I am fascinated with prediction markets, and social media trends like this are a good lead indicator which people exploit for their own gains. It isn’t exactly insider knowledge, but more like the wisdom of crowds. Which ironically is what the stock market is too. A crowd of people speculating on the future success of a company. Social media just exposed the zeitgeist a small fraction sooner than the market can react. Consequently, as time goes by and people learn about this predictive power, it will close the loop and no longer be predictive.

All this talk of predictions, social media and market manipulation got me thinking about an interesting thought experiment or short story I’ve been kicking around for a few years now.

DARPA is a big sponsor of projects that revolve around military intelligence, equipment and other aspects of national defence. They have also had requests for proposals around social media for various known and unknown usages. One of which was to allow for government officials to manage several social media accounts simultaneously to stir-up vigour into a frenzy, much like how social media aided in the Egyptian revolution of 02011. The ethics of using online tools to tips a crowd into a mob is dubious, but much like everything in technology, optimisations allow a single person to do what used to take a hundred. All this played into my idea for an interesting short-story.

The story is set some time in the near-future, a newly elected president decides to take the USA into a more of an isolationist policy. Seeing an offensive armed service as not something the country wanted, their budget was slashed. This is where DARPA would dust off all the tools they had built for social media management and execute their long-time con.

For years they have been running shell companies which they have floated publicly on various stock markets. Putting all their social media tools into over-drive, they would begin to talk about how great their shell companies are, which in turn triggers plenty of the social media monitoring tools to enter into the echo chamber and also begin to talk and take notice of these shell companies. All the hype would drive-up the price of the shares. The government would then sell-off all their shares as the price was rising. A typical pump and dump scheme, but on a massively organised scale.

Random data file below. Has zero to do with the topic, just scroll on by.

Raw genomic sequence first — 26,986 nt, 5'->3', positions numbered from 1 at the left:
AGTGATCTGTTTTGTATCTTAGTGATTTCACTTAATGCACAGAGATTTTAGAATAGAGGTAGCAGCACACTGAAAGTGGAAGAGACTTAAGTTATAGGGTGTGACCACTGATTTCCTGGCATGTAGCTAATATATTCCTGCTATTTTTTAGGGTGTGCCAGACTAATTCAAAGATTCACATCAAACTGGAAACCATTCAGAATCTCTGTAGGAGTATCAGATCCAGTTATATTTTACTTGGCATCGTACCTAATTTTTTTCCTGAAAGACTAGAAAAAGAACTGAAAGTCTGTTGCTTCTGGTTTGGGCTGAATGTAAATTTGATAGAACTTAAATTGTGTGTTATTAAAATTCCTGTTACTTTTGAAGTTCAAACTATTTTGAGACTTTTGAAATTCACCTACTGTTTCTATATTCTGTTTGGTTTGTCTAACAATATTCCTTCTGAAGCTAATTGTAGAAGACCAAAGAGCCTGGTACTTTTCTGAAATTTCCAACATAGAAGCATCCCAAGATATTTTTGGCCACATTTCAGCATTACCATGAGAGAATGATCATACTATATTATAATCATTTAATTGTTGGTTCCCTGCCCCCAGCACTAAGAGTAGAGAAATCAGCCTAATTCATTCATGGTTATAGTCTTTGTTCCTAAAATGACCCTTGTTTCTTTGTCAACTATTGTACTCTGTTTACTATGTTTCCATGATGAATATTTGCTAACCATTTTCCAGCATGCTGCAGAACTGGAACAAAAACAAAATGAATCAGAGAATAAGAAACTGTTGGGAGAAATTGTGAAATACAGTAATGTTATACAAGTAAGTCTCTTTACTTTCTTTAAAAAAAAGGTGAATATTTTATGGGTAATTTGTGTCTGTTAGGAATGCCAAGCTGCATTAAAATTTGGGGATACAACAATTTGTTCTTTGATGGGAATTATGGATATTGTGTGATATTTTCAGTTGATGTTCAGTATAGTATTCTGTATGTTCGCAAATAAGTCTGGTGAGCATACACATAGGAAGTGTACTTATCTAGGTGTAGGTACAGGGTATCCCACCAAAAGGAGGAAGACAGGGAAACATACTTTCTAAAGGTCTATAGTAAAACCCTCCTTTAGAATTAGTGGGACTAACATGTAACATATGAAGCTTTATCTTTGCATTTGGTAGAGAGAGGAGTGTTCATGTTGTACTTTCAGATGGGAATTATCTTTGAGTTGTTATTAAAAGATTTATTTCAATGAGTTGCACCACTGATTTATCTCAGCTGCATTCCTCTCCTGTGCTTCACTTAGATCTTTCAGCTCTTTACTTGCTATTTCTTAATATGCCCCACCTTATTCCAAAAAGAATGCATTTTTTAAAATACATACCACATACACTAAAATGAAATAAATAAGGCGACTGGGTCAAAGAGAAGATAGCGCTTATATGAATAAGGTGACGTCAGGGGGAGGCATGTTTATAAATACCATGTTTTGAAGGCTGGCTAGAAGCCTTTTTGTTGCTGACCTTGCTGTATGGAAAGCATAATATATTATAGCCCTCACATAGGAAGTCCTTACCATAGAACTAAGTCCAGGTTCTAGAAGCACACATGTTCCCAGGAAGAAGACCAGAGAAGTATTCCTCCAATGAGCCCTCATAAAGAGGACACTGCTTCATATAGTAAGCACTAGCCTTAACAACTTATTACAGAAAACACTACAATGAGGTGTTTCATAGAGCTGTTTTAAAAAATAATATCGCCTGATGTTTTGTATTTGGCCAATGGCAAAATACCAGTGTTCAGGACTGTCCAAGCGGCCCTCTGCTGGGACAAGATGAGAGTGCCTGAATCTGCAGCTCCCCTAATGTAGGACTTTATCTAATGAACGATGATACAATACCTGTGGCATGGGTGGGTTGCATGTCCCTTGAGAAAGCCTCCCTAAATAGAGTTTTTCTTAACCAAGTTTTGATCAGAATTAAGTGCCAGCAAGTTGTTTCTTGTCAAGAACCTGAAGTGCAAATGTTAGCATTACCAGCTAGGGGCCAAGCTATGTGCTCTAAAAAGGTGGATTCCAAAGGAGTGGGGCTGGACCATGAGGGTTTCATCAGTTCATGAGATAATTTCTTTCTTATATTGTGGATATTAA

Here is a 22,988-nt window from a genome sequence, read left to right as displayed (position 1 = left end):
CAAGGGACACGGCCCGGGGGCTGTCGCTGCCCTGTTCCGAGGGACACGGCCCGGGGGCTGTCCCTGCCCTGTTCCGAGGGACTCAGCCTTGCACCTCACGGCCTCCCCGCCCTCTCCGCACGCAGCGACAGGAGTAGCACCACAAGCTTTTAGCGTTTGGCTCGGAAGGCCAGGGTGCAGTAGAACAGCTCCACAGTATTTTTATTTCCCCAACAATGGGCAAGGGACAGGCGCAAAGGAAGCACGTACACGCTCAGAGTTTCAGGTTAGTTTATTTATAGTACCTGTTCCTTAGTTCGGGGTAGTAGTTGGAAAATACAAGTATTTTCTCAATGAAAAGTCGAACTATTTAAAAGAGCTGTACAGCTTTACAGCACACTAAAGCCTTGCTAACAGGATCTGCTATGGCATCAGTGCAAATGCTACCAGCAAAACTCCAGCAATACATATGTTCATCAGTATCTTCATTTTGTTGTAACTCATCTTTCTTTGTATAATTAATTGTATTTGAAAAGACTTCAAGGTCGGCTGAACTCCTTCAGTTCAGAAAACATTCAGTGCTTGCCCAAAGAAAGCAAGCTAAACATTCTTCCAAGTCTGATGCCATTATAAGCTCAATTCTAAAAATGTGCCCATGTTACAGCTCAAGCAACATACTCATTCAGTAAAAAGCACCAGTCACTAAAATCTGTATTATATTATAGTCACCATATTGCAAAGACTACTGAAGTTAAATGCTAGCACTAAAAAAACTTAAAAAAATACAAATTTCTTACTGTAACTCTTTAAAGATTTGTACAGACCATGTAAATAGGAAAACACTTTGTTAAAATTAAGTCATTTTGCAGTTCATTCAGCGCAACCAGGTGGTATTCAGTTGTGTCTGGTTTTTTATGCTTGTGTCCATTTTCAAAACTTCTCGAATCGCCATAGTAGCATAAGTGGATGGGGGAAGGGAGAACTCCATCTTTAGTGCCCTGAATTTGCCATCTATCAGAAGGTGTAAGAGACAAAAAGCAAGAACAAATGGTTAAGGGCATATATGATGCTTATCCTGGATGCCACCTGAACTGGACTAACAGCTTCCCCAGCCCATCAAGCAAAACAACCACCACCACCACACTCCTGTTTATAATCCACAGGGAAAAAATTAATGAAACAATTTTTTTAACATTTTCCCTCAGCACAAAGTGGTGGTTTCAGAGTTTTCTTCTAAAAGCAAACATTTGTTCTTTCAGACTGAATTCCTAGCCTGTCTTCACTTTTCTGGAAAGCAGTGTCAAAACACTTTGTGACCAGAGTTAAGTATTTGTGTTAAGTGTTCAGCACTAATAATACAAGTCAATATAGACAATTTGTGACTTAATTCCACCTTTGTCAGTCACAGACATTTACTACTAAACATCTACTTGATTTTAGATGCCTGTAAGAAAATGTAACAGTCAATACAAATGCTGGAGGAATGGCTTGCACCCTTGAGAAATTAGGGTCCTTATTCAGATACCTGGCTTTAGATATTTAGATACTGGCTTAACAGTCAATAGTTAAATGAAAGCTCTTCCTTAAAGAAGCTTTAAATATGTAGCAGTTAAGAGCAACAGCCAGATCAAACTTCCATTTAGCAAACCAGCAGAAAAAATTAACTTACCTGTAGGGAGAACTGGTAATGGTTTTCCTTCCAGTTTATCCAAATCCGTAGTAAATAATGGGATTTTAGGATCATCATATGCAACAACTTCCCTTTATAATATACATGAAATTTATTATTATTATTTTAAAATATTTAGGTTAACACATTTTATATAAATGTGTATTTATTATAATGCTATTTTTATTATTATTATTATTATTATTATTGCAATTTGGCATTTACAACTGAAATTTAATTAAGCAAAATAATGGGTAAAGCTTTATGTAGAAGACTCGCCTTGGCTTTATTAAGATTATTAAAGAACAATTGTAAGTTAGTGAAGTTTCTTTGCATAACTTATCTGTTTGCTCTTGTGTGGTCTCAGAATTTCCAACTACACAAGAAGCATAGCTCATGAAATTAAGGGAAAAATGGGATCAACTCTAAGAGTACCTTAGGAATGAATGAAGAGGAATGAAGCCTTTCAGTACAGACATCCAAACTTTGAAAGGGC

Market manipulation would be how the armed services could continue to operate as if their budget had not been cut. All the previous years spent building tools to allow them to continue to thrive at their current state or even continue to grow without direct government monetary support.

This was my idea for an interesting short story. I thought I could introduce a few colourful characters and walk through some examples of the tools they have built and theoretical others. A futuristic boiler-room style movie but with the shadowy government behind the schemes instead of rouge traders.

Recently the Washington post published an article entitled, As Wall Street relies more on technology, social media can tilt the markets. It goes through how social media hype is directly affecting stock prices and automatic trades execute deals. My short story idea isn’t an idea any more, it is a reality already happening. I might get around to writing it, but it seems a bit passé now.